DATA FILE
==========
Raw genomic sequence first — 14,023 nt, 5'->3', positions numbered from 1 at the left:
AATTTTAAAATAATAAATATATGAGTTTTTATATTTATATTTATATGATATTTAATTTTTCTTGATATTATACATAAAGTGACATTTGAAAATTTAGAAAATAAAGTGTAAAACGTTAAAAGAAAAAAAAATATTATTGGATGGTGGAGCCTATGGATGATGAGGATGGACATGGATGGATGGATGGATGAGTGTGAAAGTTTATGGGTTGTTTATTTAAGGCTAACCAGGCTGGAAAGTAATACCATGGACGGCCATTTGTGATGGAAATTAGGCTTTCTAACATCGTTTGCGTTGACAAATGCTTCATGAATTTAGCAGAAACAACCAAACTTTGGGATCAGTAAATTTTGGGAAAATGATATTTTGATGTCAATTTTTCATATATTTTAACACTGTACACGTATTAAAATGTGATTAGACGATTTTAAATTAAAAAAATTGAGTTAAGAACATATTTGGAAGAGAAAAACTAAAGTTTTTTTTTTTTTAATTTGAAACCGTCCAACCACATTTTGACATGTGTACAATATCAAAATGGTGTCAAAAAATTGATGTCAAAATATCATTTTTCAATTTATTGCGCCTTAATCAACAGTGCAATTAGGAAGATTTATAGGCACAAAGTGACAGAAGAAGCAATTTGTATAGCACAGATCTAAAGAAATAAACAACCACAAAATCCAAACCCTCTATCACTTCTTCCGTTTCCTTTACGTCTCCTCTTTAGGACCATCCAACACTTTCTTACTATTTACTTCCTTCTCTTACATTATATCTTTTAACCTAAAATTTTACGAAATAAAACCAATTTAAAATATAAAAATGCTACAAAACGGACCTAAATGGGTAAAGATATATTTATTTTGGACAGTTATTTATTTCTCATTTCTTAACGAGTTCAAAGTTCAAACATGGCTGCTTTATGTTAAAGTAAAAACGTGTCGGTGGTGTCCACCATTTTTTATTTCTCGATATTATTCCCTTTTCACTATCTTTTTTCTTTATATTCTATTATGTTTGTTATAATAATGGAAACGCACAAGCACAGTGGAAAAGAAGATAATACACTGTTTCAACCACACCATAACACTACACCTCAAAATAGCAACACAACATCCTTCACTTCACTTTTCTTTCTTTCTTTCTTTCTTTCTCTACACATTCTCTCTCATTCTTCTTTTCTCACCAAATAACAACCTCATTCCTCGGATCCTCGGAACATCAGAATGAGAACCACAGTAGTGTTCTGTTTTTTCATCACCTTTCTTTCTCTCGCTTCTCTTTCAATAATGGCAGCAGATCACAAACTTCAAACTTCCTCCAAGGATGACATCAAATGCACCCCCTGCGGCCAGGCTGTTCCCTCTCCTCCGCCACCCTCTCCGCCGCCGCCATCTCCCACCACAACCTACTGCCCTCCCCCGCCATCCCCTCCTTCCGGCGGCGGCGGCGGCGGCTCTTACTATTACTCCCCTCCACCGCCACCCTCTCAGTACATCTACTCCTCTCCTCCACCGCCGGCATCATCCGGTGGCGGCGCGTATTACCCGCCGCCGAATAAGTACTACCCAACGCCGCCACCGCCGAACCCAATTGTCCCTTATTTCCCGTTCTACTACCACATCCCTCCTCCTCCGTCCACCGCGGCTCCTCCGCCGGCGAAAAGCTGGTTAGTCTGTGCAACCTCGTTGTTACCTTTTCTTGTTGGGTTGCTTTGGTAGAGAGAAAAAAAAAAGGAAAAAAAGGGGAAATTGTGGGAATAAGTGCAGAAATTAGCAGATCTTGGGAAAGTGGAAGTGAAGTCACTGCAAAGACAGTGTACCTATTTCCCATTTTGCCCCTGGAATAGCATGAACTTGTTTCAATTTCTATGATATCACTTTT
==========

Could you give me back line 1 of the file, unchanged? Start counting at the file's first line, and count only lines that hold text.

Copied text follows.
Raw genomic sequence first — 14,023 nt, 5'->3', positions numbered from 1 at the left: